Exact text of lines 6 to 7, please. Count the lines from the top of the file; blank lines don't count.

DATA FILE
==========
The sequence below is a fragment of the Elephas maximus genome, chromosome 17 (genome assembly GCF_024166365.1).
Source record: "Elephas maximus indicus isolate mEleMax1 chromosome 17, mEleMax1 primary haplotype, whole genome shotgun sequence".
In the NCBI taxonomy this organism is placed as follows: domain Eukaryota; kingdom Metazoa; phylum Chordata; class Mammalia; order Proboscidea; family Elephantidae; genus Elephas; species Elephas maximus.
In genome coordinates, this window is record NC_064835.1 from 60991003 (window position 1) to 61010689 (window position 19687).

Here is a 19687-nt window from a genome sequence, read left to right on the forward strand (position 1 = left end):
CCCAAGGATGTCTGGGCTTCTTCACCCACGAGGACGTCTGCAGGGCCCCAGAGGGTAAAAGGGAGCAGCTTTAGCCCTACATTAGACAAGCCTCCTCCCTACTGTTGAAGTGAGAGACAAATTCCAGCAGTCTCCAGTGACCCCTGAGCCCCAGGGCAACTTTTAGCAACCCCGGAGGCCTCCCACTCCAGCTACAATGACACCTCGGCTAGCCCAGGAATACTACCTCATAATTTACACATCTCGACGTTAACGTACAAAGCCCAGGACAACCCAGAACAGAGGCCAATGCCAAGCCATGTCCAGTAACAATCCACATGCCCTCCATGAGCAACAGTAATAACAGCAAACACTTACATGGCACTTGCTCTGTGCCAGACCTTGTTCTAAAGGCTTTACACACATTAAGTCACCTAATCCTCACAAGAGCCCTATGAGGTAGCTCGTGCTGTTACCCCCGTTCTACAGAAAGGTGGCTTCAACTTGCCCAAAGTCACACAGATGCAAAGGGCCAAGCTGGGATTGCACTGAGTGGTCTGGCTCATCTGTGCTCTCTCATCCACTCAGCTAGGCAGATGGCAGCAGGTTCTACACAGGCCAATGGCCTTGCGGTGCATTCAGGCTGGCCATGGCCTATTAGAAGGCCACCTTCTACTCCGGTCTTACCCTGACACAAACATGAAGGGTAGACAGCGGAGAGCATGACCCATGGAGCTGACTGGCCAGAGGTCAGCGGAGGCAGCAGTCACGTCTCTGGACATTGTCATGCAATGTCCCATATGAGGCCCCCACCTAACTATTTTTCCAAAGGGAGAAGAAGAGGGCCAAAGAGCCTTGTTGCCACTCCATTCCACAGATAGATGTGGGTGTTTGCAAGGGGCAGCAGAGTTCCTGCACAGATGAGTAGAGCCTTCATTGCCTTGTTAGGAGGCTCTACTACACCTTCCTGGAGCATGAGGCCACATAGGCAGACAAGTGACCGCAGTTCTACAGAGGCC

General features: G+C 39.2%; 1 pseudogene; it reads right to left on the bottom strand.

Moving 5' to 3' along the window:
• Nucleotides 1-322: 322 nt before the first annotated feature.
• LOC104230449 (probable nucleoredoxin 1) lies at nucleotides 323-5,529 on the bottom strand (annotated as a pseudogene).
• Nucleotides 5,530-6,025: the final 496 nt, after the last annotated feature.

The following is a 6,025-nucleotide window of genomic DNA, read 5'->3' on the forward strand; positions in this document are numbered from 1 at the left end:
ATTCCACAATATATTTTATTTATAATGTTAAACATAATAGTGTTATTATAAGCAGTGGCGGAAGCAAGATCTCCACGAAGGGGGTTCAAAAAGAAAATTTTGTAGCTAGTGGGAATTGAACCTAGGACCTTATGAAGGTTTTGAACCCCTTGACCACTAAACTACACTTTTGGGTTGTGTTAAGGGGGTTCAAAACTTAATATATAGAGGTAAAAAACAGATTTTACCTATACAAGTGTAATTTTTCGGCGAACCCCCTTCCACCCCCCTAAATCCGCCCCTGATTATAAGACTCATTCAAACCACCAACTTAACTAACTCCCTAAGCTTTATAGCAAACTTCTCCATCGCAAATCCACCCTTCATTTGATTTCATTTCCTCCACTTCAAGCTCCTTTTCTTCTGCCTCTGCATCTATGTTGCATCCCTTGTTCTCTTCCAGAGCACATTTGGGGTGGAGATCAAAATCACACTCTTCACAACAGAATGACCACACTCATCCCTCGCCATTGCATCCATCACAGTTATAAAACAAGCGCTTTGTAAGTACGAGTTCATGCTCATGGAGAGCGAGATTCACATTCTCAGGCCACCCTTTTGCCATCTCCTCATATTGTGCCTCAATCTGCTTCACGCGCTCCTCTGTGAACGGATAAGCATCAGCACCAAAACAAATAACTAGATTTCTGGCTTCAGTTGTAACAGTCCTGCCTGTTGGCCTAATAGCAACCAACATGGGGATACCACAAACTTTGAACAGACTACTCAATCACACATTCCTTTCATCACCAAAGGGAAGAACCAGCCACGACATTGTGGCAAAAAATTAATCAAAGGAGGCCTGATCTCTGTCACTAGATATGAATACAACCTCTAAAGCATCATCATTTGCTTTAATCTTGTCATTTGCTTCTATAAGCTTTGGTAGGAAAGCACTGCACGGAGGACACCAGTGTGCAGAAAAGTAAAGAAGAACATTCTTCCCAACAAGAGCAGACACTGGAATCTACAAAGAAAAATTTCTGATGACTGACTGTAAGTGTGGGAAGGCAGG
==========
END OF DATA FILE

CCCAAGGATGTCTGGGCTTCTTCACCCACGAGGACGTCTGCAGGGCCCCAGAGGGTAAAAGGGAGCAGCTTTAGCCCTACATTAGACAAGCCTCCTCCCTACTGTTGAAGTGAGAGACAAATTCCAGCAGTCTCCAGTGACCCCTGAGCCCCAGGGCAACTTTTAGCAACCCCGGAGGCCTCCCACTCCAGCTACAATGACACCTCGGCTAGCCCAGGAATACTACCTCATAATTTACACATCTCGACGTTAACGTACAAAGCCCAGGACAACCCAGAACAGAGGCCAATGCCAAGCCATGTCCAGTAACAATCCACATGCCCTCCATGAGCAACAGTAATAACAGCAAACACTTACATGGCACTTGCTCTGTGCCAGACCTTGTTCTAAAGGCTTTACACACATTAAGTCACCTAATCCTCACAAGAGCCCTATGAGGTAGCTCGTGCTGTTACCCCCGTTCTACAGAAAGGTGGCTTCAACTTGCCCAAAGTCACACAGATGCAAAGGGCCAAGCTGGGATTGCACTGAGTGGTCTGGCTCATCTGTGCTCTCTCATCCACTCAGCTAGGCAGATGGCAGCAGGTTCTACACAGGCCAATGGCCTTGCGGTGCATTCAGGCTGGCCATGGCCTATTAGAAGGCCACCTTCTACTCCGGTCTTACCCTGACACAAACATGAAGGGTAGACAGCGGAGAGCATGACCCATGGAGCTGACTGGCCAGAGGTCAGCGGAGGCAGCAGTCACGTCTCTGGACATTGTCATGCAATGTCCCATATGAGGCCCCCACCTAACTATTTTTCCAAAGGGAGAAGAAGAGGGCCAAAGAGCCTTGTTGCCACTCCATTCCACAGATAGATGTGGGTGTTTGCAAGGGGCAGCAGAGTTCCTGCACAGATGAGTAGAGCCTTCATTGCCTTGTTAGGAGGCTCTACTACACCTTCCTGGAGCATGAGGCCACATAGGCAGACAAGTGACCGCAGTTCTACAGAGGCC

General features: G+C 39.2%; 1 pseudogene; it reads right to left on the bottom strand.